Bring Your Hobby to Study Abroad (Especially if it’s Ukulele)
Most study abroad packing tips focus on effectively cramming as much stuff into your bags as possible. If that’s the goal for study abroad packing, I have failed miserably. Rather than maximizing the opportunity to bring a carry on full of essentials and necessities, I opted to pack my checked bag extra strategically and I brought only one thing as carry on: my ukulele. It’s amazed me how many study abroad students forget to bring their hobbies with them abroad. Bringing my ukulele to study abroad in San José, Costa Rica, is one of the best packing decisions I made. You might be asking, “why?” Why would I dedicate my precious little space to a hobby? Won’t I be so busy having fun that I won’t have time for my hobbies? How would I transport my hobby with me to my study abroad site? Let me answer those for you.
Firstly, why should you pack a hobby? Whether it’s culture shock, the language barrier, or just having a bad day, there are going to be bad days during study abroad, and that’s okay! For me, when I got to Costa Rica, I was miserable for the first 24 hours. My flight was super delayed and I was exhausted. When I got here, I wanted nothing more than to feel like I was at home. I unpacked my ukulele and played a few songs in my room and it was so helpful in making me feel more at home. It became a ritual to play ukulele whenever I was feeling a little blue, a little lonely, or even just a little bored. Doing something that I would normally do at home in my new environment helped me transition smoothly by making a connection between the two.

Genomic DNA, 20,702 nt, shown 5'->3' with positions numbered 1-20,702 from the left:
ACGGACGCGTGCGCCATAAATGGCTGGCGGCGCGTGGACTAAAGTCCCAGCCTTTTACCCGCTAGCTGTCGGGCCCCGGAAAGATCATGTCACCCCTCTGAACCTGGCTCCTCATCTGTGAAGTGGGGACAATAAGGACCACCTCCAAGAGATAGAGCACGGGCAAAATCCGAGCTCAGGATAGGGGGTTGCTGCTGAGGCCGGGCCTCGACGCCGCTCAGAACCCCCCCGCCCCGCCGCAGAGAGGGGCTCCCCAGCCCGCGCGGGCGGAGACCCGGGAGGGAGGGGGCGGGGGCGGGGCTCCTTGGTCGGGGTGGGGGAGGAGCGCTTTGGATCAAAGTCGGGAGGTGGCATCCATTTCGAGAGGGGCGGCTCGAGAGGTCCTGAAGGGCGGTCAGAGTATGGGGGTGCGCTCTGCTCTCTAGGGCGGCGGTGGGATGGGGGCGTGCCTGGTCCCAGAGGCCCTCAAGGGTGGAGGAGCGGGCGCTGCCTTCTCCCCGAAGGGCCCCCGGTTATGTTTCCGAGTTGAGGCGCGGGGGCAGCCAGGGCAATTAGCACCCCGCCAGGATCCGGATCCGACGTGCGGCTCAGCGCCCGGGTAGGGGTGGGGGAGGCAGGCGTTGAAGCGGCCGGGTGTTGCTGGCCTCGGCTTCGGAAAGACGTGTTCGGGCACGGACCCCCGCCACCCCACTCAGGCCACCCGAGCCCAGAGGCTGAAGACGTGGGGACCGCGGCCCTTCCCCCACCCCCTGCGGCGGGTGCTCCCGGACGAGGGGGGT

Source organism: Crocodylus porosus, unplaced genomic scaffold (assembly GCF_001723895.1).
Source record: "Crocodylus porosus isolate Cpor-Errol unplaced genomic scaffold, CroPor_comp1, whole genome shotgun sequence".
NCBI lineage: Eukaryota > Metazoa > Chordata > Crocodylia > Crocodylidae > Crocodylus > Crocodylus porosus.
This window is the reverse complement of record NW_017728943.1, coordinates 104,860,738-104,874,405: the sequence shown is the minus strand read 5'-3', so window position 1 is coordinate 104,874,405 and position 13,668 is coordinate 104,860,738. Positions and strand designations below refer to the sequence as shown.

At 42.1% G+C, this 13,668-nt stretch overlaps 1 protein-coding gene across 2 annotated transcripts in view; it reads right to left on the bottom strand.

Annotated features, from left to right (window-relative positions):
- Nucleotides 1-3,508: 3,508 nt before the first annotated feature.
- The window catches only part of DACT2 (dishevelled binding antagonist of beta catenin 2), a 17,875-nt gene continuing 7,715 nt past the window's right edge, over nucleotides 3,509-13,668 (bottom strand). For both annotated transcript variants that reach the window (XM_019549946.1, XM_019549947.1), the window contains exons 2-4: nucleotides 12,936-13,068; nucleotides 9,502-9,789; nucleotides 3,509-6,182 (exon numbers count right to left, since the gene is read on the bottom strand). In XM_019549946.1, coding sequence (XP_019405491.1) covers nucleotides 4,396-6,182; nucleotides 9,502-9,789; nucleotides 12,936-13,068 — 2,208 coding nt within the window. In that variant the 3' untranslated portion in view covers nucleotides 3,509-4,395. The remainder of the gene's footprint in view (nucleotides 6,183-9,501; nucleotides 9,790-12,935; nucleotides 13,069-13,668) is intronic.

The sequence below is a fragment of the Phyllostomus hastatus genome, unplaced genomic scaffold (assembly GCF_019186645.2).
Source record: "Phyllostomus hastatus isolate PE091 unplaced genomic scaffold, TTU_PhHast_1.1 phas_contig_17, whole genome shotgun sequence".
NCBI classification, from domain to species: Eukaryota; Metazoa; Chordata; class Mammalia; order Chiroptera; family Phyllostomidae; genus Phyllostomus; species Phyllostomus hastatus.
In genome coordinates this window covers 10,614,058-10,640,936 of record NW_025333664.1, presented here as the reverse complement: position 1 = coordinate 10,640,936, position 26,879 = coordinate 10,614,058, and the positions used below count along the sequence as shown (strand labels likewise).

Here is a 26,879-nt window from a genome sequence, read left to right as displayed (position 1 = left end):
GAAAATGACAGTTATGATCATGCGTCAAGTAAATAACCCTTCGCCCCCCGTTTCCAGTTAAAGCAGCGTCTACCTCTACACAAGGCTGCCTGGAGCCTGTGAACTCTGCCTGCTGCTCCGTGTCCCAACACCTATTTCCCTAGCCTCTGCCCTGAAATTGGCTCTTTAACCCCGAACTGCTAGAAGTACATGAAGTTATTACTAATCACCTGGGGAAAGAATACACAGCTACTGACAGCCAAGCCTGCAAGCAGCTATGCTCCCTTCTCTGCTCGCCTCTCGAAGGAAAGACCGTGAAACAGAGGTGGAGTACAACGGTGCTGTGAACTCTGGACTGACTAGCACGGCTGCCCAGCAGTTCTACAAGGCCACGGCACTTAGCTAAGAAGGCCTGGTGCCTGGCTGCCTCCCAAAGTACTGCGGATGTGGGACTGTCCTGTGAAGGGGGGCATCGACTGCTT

Aren’t you going to be too busy having fun to spend time on your hobbies? Yes and no. You will be doing a lot of fun stuff on the weekends with friends and with CEA, but you will have plenty of downtime on weekdays and on the off days when you either can’t or don’t want to go out. If you’re feeling homesick or culture shocked, you will likely not want to go out. Whether your hobby is social or solitary, it will help you cope with those feelings. If it’s a little more social, you and use it as a tool to make new friends and connect with your host family.
So how are you going to transport your hobby with you? For me it was easy, but it did mean sacrificing some packing space. I planned this from the beginning, so I didn’t feel like I was actually losing any space. I packed my regular checked bag, and a backpack as my personal item. I packed my ukulele in a hard shell case and counted it as my carry on. This will be different depending on what your hobby is.and which airline you choose. If your hobby is drawing, you will probably be able to pack a sketchbook and pencils in one of your bags. But if your hobby is guitar, you will need to check with your airline about their rules for traveling with a guitar. The airline that I used for instance said on their website that you either need to check your guitar or buy an extra ticket and put it in the seat next to you. Maybe you can tweak your hobby slightly to make it more travel friendly, if you’re an avid vinyl collector or book reader, you could consider digitizing your collection or downloading some content before you go. Ebooks and MP3s don’t take up any space.
So whether your hobby is violin or needlepoint, I hope you’ll consider bringing it with you on your trip. My experience in studying abroad with my ukulele has been overwhelmingly helpful and positive. It’s arguably the best packing decision I made.
Cailin Hodgins Guentz is the Spring 2015 CEA MOJO Blogger in San José, Costa Rica. She is currently a senior at University of Wisconsin – La Crosse.